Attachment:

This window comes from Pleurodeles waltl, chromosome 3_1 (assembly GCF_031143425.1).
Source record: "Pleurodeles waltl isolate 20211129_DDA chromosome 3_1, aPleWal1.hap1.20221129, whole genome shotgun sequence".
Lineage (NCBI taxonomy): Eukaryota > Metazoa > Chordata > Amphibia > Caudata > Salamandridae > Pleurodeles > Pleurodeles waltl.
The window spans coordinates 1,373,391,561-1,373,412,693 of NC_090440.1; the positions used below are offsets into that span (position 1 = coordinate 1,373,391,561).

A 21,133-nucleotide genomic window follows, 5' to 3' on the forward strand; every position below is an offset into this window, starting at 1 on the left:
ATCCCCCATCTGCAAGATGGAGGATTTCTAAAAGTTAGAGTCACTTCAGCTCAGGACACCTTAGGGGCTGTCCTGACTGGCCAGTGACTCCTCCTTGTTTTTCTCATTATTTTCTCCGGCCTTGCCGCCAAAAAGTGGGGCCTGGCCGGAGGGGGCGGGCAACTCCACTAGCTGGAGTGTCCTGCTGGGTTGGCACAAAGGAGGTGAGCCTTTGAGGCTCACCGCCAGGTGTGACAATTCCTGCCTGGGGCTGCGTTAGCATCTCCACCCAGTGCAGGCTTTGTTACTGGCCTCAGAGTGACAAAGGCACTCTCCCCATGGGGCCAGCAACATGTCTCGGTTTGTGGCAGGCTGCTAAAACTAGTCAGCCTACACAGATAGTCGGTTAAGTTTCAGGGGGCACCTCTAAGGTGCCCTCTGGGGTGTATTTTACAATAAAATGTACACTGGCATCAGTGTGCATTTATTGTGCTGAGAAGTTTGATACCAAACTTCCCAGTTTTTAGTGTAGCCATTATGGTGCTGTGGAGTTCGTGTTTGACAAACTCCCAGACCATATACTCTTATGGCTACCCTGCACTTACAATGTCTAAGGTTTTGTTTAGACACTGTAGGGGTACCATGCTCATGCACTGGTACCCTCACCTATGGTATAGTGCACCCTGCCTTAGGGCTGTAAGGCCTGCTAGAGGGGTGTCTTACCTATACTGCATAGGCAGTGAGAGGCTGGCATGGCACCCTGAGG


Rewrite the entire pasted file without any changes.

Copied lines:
This window comes from Pleurodeles waltl, chromosome 3_1 (assembly GCF_031143425.1).
Source record: "Pleurodeles waltl isolate 20211129_DDA chromosome 3_1, aPleWal1.hap1.20221129, whole genome shotgun sequence".
Lineage (NCBI taxonomy): Eukaryota > Metazoa > Chordata > Amphibia > Caudata > Salamandridae > Pleurodeles > Pleurodeles waltl.
The window spans coordinates 1,373,391,561-1,373,412,693 of NC_090440.1; the positions used below are offsets into that span (position 1 = coordinate 1,373,391,561).

A 21,133-nucleotide genomic window follows, 5' to 3' on the forward strand; every position below is an offset into this window, starting at 1 on the left:
ATCCCCCATCTGCAAGATGGAGGATTTCTAAAAGTTAGAGTCACTTCAGCTCAGGACACCTTAGGGGCTGTCCTGACTGGCCAGTGACTCCTCCTTGTTTTTCTCATTATTTTCTCCGGCCTTGCCGCCAAAAAGTGGGGCCTGGCCGGAGGGGGCGGGCAACTCCACTAGCTGGAGTGTCCTGCTGGGTTGGCACAAAGGAGGTGAGCCTTTGAGGCTCACCGCCAGGTGTGACAATTCCTGCCTGGGGCTGCGTTAGCATCTCCACCCAGTGCAGGCTTTGTTACTGGCCTCAGAGTGACAAAGGCACTCTCCCCATGGGGCCAGCAACATGTCTCGGTTTGTGGCAGGCTGCTAAAACTAGTCAGCCTACACAGATAGTCGGTTAAGTTTCAGGGGGCACCTCTAAGGTGCCCTCTGGGGTGTATTTTACAATAAAATGTACACTGGCATCAGTGTGCATTTATTGTGCTGAGAAGTTTGATACCAAACTTCCCAGTTTTTAGTGTAGCCATTATGGTGCTGTGGAGTTCGTGTTTGACAAACTCCCAGACCATATACTCTTATGGCTACCCTGCACTTACAATGTCTAAGGTTTTGTTTAGACACTGTAGGGGTACCATGCTCATGCACTGGTACCCTCACCTATGGTATAGTGCACCCTGCCTTAGGGCTGTAAGGCCTGCTAGAGGGGTGTCTTACCTATACTGCATAGGCAGTGAGAGGCTGGCATGGCACCCTGAGG